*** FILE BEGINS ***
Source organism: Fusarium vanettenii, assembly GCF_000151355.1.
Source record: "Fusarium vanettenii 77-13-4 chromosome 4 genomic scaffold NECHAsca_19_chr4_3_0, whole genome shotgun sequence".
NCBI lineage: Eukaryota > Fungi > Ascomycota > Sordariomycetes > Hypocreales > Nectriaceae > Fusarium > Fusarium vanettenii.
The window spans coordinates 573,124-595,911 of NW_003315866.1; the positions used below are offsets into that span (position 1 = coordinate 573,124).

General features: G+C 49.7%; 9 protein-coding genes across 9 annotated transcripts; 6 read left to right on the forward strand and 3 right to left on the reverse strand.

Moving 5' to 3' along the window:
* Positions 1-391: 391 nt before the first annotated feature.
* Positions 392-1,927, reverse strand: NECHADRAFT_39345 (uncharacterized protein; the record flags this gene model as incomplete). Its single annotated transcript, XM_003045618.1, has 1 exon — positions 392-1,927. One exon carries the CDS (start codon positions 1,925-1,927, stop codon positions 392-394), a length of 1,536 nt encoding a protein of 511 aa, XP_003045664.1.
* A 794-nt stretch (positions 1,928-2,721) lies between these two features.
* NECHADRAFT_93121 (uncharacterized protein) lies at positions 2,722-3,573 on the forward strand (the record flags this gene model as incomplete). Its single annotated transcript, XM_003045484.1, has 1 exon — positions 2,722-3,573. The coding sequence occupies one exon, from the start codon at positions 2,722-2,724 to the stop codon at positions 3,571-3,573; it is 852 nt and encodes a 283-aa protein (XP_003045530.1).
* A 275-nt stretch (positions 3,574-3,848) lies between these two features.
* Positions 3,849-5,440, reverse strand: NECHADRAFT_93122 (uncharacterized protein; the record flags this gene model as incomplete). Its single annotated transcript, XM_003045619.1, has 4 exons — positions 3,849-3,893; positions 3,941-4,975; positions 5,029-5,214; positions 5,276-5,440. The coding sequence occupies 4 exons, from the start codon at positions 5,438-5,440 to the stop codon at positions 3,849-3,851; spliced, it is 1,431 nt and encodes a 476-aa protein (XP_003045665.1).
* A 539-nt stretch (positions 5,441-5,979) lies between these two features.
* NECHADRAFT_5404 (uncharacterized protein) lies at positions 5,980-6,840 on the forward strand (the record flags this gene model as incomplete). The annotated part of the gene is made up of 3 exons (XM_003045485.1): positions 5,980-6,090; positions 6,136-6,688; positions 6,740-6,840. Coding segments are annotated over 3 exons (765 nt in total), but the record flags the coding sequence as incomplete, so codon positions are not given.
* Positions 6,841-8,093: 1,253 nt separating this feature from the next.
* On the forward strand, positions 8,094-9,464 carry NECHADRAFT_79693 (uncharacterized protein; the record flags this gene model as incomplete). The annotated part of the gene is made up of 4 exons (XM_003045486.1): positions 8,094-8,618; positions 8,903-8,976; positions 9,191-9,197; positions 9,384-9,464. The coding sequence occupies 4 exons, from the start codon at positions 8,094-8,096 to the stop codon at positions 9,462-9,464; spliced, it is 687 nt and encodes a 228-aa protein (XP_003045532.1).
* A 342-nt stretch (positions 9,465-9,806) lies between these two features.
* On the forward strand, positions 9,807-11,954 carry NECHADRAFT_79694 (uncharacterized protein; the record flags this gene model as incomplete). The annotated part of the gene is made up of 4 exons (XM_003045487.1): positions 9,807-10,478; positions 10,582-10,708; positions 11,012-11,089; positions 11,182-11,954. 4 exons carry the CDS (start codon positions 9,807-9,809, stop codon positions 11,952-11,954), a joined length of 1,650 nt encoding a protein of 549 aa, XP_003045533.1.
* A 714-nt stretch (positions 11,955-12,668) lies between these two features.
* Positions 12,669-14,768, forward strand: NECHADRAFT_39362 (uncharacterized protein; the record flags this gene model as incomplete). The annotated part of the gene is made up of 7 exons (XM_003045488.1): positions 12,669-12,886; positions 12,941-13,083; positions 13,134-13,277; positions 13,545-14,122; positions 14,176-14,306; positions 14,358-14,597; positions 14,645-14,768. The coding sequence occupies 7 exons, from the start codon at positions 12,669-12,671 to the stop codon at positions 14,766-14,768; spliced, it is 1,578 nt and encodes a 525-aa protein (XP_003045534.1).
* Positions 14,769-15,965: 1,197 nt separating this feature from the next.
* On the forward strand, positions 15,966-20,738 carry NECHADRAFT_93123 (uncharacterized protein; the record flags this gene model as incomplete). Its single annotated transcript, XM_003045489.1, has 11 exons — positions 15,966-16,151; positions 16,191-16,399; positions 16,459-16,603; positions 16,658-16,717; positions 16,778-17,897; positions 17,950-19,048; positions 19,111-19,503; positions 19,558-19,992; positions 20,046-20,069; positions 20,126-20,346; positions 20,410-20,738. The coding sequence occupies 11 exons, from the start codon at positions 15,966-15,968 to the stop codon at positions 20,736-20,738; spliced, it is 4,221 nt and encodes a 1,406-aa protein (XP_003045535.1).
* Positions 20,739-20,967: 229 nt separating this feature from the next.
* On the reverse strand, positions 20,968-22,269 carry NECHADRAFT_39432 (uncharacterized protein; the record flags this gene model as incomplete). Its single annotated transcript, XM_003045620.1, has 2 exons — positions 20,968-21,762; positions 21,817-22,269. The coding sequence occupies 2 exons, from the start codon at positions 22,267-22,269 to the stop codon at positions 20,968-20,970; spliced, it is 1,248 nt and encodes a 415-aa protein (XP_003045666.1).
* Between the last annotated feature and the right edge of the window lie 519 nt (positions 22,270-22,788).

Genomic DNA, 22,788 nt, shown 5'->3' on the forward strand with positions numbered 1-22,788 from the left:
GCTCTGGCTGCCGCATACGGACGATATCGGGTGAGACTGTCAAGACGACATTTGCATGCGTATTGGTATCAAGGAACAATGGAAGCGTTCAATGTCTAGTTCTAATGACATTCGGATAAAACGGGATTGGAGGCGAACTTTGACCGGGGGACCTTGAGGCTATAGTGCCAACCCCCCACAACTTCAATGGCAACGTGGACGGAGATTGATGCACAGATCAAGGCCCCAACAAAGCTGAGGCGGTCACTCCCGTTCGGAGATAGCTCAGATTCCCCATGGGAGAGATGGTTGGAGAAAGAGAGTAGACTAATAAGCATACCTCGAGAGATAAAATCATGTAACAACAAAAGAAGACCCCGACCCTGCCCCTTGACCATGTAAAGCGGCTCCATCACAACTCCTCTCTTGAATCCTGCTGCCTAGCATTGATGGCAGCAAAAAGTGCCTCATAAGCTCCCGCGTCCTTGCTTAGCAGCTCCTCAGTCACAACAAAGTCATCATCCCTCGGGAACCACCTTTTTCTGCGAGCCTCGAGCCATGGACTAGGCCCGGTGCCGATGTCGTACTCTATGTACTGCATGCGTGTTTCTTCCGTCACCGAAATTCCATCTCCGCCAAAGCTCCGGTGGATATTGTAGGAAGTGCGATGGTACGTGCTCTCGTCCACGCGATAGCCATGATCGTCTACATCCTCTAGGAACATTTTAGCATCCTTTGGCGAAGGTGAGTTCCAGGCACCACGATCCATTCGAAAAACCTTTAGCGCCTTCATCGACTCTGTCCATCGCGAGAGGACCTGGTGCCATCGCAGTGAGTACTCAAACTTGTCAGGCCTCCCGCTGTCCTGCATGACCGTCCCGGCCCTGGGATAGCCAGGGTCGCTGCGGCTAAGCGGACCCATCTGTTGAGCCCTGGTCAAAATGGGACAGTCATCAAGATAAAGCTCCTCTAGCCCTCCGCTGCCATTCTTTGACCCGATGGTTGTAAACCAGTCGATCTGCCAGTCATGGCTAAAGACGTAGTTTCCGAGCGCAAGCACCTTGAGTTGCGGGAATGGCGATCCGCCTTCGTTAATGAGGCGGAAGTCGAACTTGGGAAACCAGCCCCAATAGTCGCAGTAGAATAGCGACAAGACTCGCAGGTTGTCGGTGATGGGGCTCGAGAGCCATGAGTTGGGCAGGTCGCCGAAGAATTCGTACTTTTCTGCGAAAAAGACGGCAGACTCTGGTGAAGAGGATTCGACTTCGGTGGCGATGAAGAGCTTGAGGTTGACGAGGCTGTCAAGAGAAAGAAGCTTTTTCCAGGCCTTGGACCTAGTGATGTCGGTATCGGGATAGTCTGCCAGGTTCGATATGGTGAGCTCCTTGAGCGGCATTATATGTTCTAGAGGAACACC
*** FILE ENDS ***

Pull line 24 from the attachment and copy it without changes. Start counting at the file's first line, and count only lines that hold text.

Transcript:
* On the reverse strand, positions 20,968-22,269 carry NECHADRAFT_39432 (uncharacterized protein; the record flags this gene model as incomplete). Its single annotated transcript, XM_003045620.1, has 2 exons — positions 20,968-21,762; positions 21,817-22,269. The coding sequence occupies 2 exons, from the start codon at positions 22,267-22,269 to the stop codon at positions 20,968-20,970; spliced, it is 1,248 nt and encodes a 415-aa protein (XP_003045666.1).